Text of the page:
Friedman, J., Calderon-Villarreal, A., Heggebø, K., Balaj, M., Bambra, C., & Eikemo, T. A. (2021). COVID-19 and the Nordic Paradox: a call to measure the inequality reducing benefits of welfare systems in the wake of the pandemic. Social Science & Medicine, 114455. https://doi.org/10.1016/j.socscimed.2021.114455
Excess mortality by individual and spousal education for recent and long-term widowed
The loss of a spouse is followed by a dramatic but short-lived increase in the mortality risk of the survivor. Contrary to expectations, several studies have found this increase to be larger among those with high education. Having a spouse with high education is associated with lower mortality which suggests that losing a spouse with high education means the loss of a stronger protective factor than losing a spouse with low education. This may disproportionately affect the high educated because of educational homogamy. We use Swedish total population registers to construct an open cohort of 1,842,487 married individuals aged 60 to 89 during 2007—2016, observing 239,276 transitions into widowhood and 277,946 deaths. We use Poisson regression to estimate relative and absolute mortality risks by own and spousal education among the married, recent, and long-term widows.We find an absolute increase in mortality risk, concentrated to the first six months of widowhood across all educational strata. The relative increase in mortality risk is larger in higher educational strata. Losing a spouse with high education is associated with higher excess mortality, which attenuates this difference. When considering the timing and the absolute level of excess mortality we find that the overall patterns of excess mortality are similar across educational strata. We argue that widowhood has a dramatic impact on health, regardless of education.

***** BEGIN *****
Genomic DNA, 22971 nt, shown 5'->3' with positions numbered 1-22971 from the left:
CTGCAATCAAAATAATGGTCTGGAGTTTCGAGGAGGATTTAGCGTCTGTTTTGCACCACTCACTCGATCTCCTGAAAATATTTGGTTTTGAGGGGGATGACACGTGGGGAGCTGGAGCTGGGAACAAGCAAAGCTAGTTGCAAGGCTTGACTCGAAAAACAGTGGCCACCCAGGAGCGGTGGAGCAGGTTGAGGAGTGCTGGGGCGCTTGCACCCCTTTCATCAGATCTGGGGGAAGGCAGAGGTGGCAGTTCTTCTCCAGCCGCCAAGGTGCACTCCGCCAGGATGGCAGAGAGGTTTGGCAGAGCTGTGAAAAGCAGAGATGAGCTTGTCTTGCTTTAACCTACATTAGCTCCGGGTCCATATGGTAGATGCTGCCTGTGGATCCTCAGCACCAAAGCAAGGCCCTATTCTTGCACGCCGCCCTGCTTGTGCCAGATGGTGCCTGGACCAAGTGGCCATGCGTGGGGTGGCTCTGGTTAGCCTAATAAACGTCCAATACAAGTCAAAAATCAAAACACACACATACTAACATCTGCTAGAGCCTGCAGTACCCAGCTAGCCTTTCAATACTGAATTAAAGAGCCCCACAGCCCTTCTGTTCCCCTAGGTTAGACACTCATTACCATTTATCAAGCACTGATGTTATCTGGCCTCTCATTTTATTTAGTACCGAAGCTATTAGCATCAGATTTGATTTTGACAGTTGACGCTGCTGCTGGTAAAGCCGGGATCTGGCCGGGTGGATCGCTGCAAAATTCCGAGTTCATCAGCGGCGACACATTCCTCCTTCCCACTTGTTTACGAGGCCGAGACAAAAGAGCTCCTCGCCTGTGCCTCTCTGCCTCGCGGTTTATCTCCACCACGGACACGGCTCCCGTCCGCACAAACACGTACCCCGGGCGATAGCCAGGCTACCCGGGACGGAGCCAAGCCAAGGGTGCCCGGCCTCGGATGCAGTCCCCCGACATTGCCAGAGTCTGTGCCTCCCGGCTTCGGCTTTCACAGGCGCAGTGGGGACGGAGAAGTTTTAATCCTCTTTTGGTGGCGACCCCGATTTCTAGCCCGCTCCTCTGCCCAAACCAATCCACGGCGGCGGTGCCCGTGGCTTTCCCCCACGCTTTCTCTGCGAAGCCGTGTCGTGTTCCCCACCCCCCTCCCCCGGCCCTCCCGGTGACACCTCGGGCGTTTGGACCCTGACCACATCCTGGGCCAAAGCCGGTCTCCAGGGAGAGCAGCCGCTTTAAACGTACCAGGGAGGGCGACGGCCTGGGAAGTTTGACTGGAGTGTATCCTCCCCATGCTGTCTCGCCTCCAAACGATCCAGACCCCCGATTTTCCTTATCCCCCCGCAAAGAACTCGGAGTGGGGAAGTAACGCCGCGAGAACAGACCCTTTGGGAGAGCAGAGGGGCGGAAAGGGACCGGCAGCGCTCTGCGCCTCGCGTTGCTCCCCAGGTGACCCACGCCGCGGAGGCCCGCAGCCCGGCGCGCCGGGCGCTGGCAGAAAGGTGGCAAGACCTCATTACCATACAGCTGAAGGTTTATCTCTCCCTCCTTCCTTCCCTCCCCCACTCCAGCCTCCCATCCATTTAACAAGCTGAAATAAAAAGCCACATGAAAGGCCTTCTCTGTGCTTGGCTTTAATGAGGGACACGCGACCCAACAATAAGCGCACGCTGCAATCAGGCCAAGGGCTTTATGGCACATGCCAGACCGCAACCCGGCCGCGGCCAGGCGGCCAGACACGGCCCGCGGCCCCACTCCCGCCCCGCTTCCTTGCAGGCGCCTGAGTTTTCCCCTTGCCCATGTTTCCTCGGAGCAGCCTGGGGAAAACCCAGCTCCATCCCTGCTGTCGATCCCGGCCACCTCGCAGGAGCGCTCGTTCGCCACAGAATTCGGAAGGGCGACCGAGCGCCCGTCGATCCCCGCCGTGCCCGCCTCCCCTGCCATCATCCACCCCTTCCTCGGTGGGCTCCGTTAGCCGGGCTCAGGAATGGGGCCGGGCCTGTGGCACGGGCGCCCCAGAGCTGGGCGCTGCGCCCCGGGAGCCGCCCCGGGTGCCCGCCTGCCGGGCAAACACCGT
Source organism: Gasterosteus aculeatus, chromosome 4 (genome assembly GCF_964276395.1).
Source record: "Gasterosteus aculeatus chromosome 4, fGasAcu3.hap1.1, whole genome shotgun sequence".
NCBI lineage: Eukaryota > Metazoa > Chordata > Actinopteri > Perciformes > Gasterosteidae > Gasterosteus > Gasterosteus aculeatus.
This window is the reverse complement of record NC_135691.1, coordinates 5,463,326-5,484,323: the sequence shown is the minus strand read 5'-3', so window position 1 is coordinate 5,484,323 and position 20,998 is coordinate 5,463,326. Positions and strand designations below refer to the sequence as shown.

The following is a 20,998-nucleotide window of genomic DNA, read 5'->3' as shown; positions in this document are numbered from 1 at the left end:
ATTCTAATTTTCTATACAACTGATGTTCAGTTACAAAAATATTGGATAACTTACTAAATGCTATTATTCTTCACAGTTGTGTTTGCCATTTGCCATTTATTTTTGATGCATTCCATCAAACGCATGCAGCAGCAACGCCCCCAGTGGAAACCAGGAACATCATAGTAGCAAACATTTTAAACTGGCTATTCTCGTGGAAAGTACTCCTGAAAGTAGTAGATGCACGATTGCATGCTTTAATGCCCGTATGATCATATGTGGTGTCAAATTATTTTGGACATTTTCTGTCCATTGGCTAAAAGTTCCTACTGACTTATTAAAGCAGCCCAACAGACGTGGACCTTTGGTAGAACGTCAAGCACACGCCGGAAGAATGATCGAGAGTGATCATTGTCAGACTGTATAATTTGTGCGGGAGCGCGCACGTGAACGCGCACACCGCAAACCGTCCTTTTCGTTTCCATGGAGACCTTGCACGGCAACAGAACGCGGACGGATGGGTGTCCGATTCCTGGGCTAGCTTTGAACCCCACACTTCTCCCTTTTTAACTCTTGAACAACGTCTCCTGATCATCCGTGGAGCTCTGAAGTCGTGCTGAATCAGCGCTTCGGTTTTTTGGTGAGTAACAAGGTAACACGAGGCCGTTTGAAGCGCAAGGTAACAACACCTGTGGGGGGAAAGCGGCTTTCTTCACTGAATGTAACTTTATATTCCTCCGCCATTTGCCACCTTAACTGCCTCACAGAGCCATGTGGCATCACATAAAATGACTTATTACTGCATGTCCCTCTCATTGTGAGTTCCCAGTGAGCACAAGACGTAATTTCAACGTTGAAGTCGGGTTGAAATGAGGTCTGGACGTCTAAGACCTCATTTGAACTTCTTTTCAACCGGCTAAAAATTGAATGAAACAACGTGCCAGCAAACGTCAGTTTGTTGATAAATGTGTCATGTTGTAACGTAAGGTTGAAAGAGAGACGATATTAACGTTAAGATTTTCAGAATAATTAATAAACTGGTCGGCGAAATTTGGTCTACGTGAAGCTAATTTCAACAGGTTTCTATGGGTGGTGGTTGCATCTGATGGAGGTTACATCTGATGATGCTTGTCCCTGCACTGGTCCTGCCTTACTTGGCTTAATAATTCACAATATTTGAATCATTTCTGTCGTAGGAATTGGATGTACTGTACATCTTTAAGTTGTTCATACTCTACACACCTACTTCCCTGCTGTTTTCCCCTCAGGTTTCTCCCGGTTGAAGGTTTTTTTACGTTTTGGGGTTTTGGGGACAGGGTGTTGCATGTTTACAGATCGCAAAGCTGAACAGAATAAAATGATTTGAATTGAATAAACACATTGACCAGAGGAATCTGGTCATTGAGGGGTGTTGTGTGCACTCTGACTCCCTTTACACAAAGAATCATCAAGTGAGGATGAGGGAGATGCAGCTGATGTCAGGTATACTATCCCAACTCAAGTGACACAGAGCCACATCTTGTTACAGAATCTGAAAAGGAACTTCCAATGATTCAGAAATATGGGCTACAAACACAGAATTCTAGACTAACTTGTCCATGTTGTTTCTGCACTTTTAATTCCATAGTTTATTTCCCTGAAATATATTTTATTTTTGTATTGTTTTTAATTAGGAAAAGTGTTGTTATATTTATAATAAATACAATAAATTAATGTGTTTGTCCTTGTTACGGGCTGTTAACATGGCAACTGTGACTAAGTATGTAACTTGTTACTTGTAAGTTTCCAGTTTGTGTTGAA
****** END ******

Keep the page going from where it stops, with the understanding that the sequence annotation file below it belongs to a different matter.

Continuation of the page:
Östergren, O., Fors, S., & Rehnberg, J. (2021). Excess mortality by individual and spousal education for recent and long-term widowed. The Journals of Gerontology: Series B. https://doi.org/10.1093/geronb/gbab227.
Adolescent Mental Health Disorders and Upper Secondary School Completion – The Role of Family Resources